Established in 1935, the Jefferson National Expansion Memorial is located in St. Louis near the point where Lewis and Clark embarked on their expedition in 1804. The park commemorates important aspects of American history including the Louisiana Purchase, which doubled the size of the United States, westward expansion into the newly acquired territory, and issues related to slavery brought to the fore by the Dred Scott case. There is much to explore here, and it can take a day to see it all: The Gateway Arch, Museum of Westward Expansion, and the Old Courthouse.
|The Old Courthouse. Scaffolding is in place for needed renovations.|
|Dred Scott was not famous until the end of his life.|
The first was the Dred Scott case in 1846. It serves as a dramatic example of when courts get it wrong. Scott was a slave who sued for his freedom because he had been held in bondage in a location where slavery was outlawed. His master had taken him across the river to Illinois where slavery was forbidden. At that time it was often the case that a slave became free when his master took him into free territory. In 1850 the court ruled in Scott’s favor, but his owner appealed the decision. The State Supreme Court then found for the slaveholder. Chief Justice William Scott (no relative of Dred Scott) reversed the lower court ruling and stated that Scott would always be a slave. Dred Scott then appealed his case to the Supreme Court of the United States. In a shocking decision, Justice Roger B. Taney stated that slaves could not be considered citizens so they could not sue for their freedom. He went on to say that slaves were nothing more than property that can be freely bought and sold. This ruling hastened the outbreak of the American Civil War. At its conclusion, slavery in the United States was banished.
|This plexiglass model shows both the Old Courthouse as it stands today after many renovations and also its original structure. Look closely and you can see the older building in brown.|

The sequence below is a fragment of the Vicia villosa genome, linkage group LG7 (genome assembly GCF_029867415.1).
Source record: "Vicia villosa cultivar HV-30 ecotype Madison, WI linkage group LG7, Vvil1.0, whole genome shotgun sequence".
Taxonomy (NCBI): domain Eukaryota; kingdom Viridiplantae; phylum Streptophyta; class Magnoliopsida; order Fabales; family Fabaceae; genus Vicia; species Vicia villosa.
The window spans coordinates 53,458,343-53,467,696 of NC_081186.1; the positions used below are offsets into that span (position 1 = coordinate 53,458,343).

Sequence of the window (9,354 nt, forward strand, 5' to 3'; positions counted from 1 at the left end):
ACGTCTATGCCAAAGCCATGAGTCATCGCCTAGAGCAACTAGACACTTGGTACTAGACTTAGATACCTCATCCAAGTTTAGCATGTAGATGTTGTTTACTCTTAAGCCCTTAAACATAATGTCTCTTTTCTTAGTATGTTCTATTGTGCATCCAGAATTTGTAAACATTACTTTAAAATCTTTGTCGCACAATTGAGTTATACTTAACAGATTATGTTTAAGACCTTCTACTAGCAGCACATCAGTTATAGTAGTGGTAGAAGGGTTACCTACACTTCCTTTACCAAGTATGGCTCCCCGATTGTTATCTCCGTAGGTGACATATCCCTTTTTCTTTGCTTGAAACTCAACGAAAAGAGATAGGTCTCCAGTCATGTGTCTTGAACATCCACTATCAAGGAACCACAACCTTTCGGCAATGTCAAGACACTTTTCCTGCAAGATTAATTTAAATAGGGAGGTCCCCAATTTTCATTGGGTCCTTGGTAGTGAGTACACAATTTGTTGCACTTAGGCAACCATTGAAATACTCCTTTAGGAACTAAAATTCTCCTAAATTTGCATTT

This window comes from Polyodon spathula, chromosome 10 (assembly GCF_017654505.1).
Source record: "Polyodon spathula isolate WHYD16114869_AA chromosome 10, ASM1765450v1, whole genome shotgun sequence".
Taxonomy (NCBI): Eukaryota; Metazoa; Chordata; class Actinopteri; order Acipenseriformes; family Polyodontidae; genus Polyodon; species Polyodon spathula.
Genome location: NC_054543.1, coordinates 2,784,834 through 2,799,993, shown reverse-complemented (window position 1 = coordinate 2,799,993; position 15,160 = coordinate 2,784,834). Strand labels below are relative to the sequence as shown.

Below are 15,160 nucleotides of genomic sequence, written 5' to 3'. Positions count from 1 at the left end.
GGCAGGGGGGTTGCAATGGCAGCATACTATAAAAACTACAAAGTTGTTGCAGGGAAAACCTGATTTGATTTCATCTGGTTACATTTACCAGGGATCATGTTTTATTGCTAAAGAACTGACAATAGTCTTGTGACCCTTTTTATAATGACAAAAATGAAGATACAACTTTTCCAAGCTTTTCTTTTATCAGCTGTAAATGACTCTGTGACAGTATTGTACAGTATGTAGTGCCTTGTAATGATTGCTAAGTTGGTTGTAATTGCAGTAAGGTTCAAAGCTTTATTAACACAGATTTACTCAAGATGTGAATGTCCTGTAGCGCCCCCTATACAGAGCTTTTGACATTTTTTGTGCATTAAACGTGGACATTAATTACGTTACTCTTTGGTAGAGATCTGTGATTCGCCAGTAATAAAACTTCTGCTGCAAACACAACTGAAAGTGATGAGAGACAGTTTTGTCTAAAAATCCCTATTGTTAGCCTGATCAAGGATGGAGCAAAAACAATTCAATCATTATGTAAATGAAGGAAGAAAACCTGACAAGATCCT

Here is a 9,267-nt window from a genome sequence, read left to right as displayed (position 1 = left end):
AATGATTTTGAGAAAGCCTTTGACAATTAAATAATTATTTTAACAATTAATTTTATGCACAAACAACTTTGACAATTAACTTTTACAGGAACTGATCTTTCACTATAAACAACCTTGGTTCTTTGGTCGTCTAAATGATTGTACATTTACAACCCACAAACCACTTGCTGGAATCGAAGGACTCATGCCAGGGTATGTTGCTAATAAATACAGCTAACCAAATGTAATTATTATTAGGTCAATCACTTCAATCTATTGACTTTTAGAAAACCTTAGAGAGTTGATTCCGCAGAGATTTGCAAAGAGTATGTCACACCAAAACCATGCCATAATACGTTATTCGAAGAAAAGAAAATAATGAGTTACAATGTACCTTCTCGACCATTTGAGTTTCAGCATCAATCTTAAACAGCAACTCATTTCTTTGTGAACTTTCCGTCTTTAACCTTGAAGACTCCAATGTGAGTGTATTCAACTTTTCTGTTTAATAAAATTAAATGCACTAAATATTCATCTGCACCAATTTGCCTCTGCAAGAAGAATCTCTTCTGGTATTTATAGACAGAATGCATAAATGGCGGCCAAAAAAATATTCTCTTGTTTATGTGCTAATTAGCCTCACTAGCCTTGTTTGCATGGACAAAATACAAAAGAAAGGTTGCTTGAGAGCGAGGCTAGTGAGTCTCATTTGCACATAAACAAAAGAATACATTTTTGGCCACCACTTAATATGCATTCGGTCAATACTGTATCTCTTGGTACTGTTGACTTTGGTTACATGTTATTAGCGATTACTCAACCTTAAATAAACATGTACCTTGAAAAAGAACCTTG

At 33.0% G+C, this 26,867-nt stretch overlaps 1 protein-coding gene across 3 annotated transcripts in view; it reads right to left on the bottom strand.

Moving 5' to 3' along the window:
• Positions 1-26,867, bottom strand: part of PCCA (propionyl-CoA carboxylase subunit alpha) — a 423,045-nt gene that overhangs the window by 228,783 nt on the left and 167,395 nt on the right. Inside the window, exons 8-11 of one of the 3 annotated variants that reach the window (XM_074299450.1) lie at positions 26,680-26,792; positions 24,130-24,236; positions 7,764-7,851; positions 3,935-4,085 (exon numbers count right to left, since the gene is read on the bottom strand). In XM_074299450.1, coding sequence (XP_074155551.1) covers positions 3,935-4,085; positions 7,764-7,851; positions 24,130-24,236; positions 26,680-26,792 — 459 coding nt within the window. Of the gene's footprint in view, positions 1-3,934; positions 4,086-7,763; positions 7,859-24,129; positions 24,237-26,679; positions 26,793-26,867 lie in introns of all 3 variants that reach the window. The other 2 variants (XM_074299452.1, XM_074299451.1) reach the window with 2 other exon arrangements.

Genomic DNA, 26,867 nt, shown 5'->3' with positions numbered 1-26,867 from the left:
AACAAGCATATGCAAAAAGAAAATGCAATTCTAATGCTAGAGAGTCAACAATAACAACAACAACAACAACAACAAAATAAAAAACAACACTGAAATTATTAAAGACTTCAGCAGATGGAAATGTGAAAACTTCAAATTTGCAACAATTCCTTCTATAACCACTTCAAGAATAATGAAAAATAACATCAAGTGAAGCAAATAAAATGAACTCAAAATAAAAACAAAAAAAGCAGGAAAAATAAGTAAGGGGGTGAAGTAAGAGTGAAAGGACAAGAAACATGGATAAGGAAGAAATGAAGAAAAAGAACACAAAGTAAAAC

|Virginia Minor was a leader in the Missouri suffragette movement.|
A second significant trial begun in the Old Courthouse also ended up in the US Supreme Court. And again, the courts got it wrong. In 1872, Virginia Minor was a Missouri citizen who helped found the women’s suffrage movement there. When she attempted to register to vote, she was denied. Using the 14th Amendment as the basis of her claim, Mrs. Minor sued. She argued that women were guaranteed citizenship and voting rights. Both the lower court and the State Supreme Court ruled against her. Mrs. Minor then took her case to the US Supreme Court. In 1874 the court unanimously ruled that “all citizens of the United States were not invested with the right of suffrage …” and that “the Constitution of the United States does not confer the right of suffrage upon anyone …” The court went on to rule that individual states have the right to decide who can and cannot vote in elections held within state borders. It was not until 1920 that the 19th Amendment was ratified granting women the right to vote. It is a right that should be taken seriously. It is also a responsibility that citizens should act upon.
Both Dred Scott and Virginia Minor bravely fought for the rights of Americans. Their cases nudged America forward and helped redefine both citizenship and civil rights. Today all Americans should appreciate these hard fought and hard won battles.